A new report from property group Knight Frank reveals how the world’s ultra-wealthy individuals invested their money in 2017, with one asset class in particular making big strides over the past 12 months.
As many as 21% of wealth advisers and private bankers surveyed by Knight Frank said their clients exposure to cryptocurrencies like Bitcoin had increased in 2017, seemingly catching long serving investment haven, gold.
Last year saw cryptocurrencies go mainstream, rising more than 1200% in value during the year, led by Bitcoin in terms of market capitalisation. The digital currency reached a high of $19,343 in late 2017, but has since dropped to half that number – at $9,810 in trade on Monday.
The report showed that the ultra-rich still opted for equities and property over the past year.
“Appetite for real estate continues to increase globally, as investors grapple with the global low-yield, low-return environment and show signs of shifting allocations away from some fund types such as hedge funds.
“In addition, there are worries around perceptions of stretched valuations across many publicly traded bonds, while record-breaking equity markets are making some nervous. As a result, money is moving towards alternative investments, with real estate a prime target for a large proportion of this capital because of its relatively high yield,” Knight Frank said.
It added that underlying all these drivers are commercial real estate’s fundamentally attractive attributes: a relatively stable return profile with opportunities for improvement; potential for capital value growth; and the opportunity to diversify from existing assets or geographies.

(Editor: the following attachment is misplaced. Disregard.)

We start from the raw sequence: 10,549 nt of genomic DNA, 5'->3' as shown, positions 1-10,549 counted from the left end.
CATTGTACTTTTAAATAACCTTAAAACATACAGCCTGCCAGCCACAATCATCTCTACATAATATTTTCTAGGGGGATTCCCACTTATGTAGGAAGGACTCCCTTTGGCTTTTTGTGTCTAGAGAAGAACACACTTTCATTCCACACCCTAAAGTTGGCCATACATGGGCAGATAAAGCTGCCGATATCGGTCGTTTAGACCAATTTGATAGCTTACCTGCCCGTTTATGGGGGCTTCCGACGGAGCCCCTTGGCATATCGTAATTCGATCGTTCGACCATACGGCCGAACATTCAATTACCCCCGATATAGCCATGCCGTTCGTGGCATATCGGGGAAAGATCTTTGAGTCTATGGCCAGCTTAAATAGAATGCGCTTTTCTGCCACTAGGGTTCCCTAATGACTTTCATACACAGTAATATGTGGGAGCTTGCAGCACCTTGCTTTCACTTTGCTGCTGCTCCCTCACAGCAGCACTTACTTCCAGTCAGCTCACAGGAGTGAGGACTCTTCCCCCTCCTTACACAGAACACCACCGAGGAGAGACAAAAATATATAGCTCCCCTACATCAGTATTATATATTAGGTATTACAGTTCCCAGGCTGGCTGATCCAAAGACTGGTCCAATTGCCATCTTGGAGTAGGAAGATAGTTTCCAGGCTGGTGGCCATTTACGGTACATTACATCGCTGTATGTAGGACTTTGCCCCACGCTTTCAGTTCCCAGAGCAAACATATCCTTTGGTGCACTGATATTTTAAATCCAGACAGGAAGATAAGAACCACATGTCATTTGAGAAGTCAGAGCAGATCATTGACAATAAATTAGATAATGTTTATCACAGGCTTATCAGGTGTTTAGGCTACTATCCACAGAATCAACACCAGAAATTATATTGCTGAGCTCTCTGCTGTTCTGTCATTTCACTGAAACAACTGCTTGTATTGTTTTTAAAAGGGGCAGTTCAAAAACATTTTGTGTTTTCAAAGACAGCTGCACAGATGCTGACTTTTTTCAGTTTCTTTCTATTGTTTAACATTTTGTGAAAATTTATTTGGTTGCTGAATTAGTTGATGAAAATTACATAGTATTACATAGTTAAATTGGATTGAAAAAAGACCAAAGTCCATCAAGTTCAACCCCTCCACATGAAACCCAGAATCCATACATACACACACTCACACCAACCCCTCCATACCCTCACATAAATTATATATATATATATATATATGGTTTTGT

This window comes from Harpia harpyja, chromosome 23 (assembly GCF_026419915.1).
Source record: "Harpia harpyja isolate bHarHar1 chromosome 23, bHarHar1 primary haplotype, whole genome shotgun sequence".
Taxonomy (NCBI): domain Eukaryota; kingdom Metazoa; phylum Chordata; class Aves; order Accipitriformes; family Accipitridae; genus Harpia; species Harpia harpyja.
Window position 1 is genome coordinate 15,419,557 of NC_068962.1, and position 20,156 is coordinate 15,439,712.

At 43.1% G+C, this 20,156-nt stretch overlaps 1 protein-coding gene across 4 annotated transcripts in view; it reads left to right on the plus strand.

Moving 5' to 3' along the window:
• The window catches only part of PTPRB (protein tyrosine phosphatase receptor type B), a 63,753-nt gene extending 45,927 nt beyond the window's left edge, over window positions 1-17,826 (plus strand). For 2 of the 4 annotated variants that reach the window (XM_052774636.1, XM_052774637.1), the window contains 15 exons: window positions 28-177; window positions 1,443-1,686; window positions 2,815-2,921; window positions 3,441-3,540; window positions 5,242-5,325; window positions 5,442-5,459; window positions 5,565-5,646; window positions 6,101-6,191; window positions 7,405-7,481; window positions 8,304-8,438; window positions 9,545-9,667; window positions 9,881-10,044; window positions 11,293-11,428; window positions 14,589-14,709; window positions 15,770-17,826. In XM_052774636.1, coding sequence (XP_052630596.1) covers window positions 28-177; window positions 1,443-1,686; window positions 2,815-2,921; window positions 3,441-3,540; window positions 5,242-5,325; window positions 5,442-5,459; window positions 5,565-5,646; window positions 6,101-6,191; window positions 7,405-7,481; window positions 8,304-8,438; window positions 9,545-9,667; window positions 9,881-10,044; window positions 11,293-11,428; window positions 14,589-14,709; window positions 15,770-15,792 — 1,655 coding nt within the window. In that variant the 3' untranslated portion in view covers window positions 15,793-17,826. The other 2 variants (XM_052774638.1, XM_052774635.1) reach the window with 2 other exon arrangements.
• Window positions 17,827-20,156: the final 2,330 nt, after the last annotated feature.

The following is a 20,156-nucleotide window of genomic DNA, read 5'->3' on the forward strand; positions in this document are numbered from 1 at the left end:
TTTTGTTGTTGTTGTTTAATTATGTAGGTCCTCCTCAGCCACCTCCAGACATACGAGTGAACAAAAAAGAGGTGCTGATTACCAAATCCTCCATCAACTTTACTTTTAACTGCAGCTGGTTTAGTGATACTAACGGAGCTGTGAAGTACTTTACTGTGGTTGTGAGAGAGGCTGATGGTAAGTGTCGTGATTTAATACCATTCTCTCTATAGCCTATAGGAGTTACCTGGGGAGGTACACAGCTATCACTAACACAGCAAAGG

The report also questioned wealth advisers and private bankers on how their client’s exposure to the major investment vehicles had changed over the past 12 months. In Africa and Latin America, cryptocurrencies drew the greatest change, especially as it compared to gold.
Looking specifically at blockchain – the digital ledger in which transactions made in Bitcoin and other cryptocurrencies are recorded – Knight Frank found that although more of the world’s wealthy were climbing into digital currencies, a significant number had likely never even heard of it.
Answering the question: “I doubt many of my clients have heard of blockchain”, the global average was 36%, with the highest recorded in Africa (51%), followed by 44% in Asia.
When asked whether blockchain was already having a tangible impact on their clients’ investment portfolio, the vast majority of respondents answered in the negative – with a 4% global average, propped up by respondents in North America (8%).